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I am confused with one tiny program.

#include <stdio.h>

#define LEN 10

int main()
{
    char str1[LEN] = "\0";
    char str2[LEN] = "\0";

    scanf("%s", str1);
    scanf("%s", str2);

    printf("%s\n", str1);
    printf("%s\n", str2);

    return 0;
}

If my input are:

mangobatao
mangobatao123456

Why should the output be:

123456
mangobatao123456

And not:

mangobatao
mangobatao123456

How has the char array has been allocated in the memory?

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scanf("%s", str) is inherently unsafe, unless you have complete control over what will appear on stdin. However big str is, the user can type more characters than will fit into it, causing undefined behavior. (Undefined behavior will crash your program only if you're lucky.) –  Keith Thompson Sep 1 '11 at 23:04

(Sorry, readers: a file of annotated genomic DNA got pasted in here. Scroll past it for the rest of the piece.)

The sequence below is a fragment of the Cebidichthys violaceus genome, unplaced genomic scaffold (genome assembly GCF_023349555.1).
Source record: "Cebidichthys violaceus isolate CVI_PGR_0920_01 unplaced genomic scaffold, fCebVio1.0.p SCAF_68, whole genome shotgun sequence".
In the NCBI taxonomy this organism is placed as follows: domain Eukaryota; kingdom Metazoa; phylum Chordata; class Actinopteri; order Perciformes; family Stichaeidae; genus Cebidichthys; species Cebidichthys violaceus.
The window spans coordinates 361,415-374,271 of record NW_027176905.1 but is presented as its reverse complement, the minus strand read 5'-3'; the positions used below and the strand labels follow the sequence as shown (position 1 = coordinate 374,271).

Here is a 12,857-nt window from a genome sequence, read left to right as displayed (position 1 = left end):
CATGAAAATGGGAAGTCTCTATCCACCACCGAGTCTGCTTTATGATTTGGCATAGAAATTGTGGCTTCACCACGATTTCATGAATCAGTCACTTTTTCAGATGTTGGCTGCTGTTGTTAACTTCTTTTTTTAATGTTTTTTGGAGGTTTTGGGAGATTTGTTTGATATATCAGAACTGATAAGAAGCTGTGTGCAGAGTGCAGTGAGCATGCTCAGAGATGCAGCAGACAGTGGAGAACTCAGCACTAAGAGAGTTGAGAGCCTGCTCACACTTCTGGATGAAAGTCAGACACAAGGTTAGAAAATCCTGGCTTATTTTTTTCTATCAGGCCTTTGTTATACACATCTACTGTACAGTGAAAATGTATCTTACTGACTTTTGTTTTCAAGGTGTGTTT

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2 Answers

I think your compiler has allocated space for str2[10] just 10 characters before the str1 pointer.

Now, when you scanf a string of length 16 at str2, the string terminator '\0' is appended at str2 + 17th position, which is infact str1 + 7.

Now when you call printf at str1, the characters read are actually str2 + 11, str2 + 12,..., str2 + 16 until the null terminator is encountered at str2 + 17 (or str1 + 7). The printf at str2 must be obvious.

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Well, a 10 character char array won't fit "mangobatao", since it has 10 characters - there's no room for the null terminator. That means you've caused undefined behaviour, so anything could happen.

In this case, it looks like your compiler has laid out str2 before str1 in memory, so when you call scanf to fill str2, the longer string overwrites the beginning of str1. That's why you see the end of what you think should be in str2 when trying to print str1. Your example will work fine if you use a length of 100.

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